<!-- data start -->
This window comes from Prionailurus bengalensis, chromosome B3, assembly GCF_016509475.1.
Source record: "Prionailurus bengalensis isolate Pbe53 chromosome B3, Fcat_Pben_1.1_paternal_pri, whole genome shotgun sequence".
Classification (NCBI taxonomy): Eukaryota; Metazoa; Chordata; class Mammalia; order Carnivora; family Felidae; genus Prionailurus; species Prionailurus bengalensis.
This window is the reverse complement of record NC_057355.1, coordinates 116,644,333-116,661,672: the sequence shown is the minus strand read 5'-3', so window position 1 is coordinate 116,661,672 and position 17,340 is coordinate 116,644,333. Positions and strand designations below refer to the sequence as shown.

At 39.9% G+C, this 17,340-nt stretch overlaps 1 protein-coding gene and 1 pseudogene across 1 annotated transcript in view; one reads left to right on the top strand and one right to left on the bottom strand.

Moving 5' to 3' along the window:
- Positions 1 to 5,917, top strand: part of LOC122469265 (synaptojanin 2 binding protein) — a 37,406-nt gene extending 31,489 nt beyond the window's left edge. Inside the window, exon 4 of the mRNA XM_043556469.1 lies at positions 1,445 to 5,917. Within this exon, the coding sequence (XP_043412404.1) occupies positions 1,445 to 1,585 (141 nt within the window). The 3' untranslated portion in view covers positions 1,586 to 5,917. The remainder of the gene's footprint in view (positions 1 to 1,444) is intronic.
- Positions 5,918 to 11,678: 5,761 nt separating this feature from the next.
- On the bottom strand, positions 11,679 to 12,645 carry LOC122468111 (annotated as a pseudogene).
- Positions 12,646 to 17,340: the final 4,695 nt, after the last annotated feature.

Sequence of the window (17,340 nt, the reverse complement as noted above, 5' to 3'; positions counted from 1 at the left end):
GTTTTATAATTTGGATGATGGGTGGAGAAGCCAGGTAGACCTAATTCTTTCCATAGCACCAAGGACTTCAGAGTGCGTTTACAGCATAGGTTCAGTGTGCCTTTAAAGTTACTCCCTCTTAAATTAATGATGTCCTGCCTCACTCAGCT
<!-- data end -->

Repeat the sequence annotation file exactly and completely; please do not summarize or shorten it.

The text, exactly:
This window comes from Prionailurus bengalensis, chromosome B3, assembly GCF_016509475.1.
Source record: "Prionailurus bengalensis isolate Pbe53 chromosome B3, Fcat_Pben_1.1_paternal_pri, whole genome shotgun sequence".
Classification (NCBI taxonomy): Eukaryota; Metazoa; Chordata; class Mammalia; order Carnivora; family Felidae; genus Prionailurus; species Prionailurus bengalensis.
This window is the reverse complement of record NC_057355.1, coordinates 116,644,333-116,661,672: the sequence shown is the minus strand read 5'-3', so window position 1 is coordinate 116,661,672 and position 17,340 is coordinate 116,644,333. Positions and strand designations below refer to the sequence as shown.

At 39.9% G+C, this 17,340-nt stretch overlaps 1 protein-coding gene and 1 pseudogene across 1 annotated transcript in view; one reads left to right on the top strand and one right to left on the bottom strand.

Moving 5' to 3' along the window:
- Positions 1 to 5,917, top strand: part of LOC122469265 (synaptojanin 2 binding protein) — a 37,406-nt gene extending 31,489 nt beyond the window's left edge. Inside the window, exon 4 of the mRNA XM_043556469.1 lies at positions 1,445 to 5,917. Within this exon, the coding sequence (XP_043412404.1) occupies positions 1,445 to 1,585 (141 nt within the window). The 3' untranslated portion in view covers positions 1,586 to 5,917. The remainder of the gene's footprint in view (positions 1 to 1,444) is intronic.
- Positions 5,918 to 11,678: 5,761 nt separating this feature from the next.
- On the bottom strand, positions 11,679 to 12,645 carry LOC122468111 (annotated as a pseudogene).
- Positions 12,646 to 17,340: the final 4,695 nt, after the last annotated feature.

Sequence of the window (17,340 nt, the reverse complement as noted above, 5' to 3'; positions counted from 1 at the left end):
GTTTTATAATTTGGATGATGGGTGGAGAAGCCAGGTAGACCTAATTCTTTCCATAGCACCAAGGACTTCAGAGTGCGTTTACAGCATAGGTTCAGTGTGCCTTTAAAGTTACTCCCTCTTAAATTAATGATGTCCTGCCTCACTCAGCT